Bits of Life Missed Worth Exploring

Confronting Feedback


Feedback is usually made up of two components: an analysis of what you did right or wrong together with a component of advice as to how to either improve or do things differently the next time.

The harsher the feedback, the harder it is to accept it. Our egos get in the way and shout out that what was said was not true. The softer the feedback, the less valuable it can be for there are always ways that we can improve.

The primary confrontation in feedback is never in what we hear we did right or wrong. The primary confrontation occurs when we have to decide what we will try to do differently to improve.

Sometimes this needs to occur simply through self-analysis when no advice is given. Other times, when advice is given, we need to decide if it fits our skills, beliefs, and demeanor.

I describe this as a confrontation because it is just that – we are confronted with new information about ourselves and now must decide if we will run away from what needs to be done or if we will take small steps in a new direction to test out whether the advice or our own self-analysis can be helpful.

Over the years, the key to much of my improvement has come from understanding who is giving me the feedback. The more experienced and balanced the person is (in my eyes) the quicker I begin to make adjustments without confrontation.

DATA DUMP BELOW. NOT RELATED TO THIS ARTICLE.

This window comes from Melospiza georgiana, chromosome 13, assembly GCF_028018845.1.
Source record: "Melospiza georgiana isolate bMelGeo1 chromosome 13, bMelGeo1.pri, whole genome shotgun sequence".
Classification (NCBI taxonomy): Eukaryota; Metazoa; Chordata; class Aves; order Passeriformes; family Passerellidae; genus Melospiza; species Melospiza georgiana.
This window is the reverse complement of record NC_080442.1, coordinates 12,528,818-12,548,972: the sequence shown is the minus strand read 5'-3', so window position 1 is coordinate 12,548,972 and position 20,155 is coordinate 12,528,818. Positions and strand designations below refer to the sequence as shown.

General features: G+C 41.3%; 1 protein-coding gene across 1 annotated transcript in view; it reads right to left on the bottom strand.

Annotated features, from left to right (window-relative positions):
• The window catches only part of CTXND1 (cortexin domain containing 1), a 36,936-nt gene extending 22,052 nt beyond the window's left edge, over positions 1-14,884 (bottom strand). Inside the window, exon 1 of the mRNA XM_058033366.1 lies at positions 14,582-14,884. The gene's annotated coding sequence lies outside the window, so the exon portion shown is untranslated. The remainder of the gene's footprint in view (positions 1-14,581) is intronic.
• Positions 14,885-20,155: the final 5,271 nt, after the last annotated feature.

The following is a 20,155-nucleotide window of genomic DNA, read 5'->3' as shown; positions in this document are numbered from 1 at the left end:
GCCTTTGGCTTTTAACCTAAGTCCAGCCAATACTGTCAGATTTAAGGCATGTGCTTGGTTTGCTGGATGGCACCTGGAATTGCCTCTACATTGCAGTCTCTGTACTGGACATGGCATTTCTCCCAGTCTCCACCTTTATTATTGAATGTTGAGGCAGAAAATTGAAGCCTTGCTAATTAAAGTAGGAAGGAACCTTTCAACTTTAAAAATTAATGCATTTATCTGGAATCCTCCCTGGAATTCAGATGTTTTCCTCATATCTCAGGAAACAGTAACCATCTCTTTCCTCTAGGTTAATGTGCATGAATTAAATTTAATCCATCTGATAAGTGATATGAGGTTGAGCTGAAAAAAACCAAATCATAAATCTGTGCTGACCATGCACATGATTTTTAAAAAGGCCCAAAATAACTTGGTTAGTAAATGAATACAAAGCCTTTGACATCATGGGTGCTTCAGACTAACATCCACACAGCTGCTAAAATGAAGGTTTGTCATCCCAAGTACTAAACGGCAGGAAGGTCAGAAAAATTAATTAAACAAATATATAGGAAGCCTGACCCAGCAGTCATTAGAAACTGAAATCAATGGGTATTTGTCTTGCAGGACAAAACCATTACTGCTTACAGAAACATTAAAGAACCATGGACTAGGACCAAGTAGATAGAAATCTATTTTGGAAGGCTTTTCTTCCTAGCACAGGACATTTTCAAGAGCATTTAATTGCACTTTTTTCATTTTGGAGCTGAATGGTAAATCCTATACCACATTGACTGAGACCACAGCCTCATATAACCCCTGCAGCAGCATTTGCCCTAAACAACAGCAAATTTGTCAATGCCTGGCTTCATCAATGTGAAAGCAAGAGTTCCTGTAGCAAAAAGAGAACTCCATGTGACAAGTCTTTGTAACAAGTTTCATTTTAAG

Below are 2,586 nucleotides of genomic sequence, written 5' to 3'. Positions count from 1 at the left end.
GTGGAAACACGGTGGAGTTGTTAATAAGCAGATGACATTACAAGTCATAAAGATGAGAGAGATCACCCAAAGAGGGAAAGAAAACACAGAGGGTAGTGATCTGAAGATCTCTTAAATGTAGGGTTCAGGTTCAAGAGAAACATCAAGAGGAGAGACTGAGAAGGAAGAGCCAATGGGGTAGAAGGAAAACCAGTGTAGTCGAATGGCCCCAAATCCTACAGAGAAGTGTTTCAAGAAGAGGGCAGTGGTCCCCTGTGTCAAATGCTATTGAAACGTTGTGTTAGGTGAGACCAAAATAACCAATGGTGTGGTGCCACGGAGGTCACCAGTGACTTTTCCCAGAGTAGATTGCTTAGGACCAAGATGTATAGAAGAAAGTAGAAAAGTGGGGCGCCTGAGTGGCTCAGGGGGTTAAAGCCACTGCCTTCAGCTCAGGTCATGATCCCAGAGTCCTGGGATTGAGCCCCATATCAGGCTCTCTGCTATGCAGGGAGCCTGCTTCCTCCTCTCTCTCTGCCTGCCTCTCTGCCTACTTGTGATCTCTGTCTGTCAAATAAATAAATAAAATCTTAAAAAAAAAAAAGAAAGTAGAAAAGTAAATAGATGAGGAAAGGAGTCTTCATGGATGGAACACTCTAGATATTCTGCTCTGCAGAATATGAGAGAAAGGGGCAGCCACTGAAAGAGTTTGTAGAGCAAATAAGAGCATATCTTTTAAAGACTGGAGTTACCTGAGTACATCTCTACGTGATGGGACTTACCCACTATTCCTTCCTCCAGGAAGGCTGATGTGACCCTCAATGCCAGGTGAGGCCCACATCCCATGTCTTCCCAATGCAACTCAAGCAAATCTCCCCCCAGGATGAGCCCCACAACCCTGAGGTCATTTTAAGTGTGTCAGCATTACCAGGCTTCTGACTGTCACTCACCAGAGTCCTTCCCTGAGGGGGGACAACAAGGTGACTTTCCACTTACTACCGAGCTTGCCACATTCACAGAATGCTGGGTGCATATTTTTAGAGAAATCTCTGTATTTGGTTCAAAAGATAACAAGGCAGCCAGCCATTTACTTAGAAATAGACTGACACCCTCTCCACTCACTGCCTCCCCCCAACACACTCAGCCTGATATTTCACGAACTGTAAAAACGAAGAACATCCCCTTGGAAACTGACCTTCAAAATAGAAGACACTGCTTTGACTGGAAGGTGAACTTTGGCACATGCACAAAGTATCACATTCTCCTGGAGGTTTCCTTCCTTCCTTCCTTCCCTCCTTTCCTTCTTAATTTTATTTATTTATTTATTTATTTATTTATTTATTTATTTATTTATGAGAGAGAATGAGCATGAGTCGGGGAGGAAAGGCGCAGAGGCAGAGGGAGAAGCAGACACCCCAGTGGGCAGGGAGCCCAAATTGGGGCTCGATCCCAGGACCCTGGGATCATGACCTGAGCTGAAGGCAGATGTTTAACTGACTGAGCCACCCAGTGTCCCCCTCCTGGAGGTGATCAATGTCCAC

The less experienced and more opinionated the person is without showing me good outcomes, the quicker I walk away from any confrontation to change. In this case, I start to turn up my search in self-analysis as to what I think might help through change and try. Here, I’m not always right so there is some “spinning of my wheels”. But the intent to improve remains present.

Seek feedback willingly. It is like looking in a mirror and it is for you own good.
feedback can balance ourselves and keep us from both extremes and unnecessary dead-ends.

We are not as good as we think we are. We never are. Remember to seek out those with experience and balanced judgment to learn from. Most importantly, never run from the confrontation with ourselves that is necessary to evolve, improve, and grow.

Bits of Life Missed Worth Exploring


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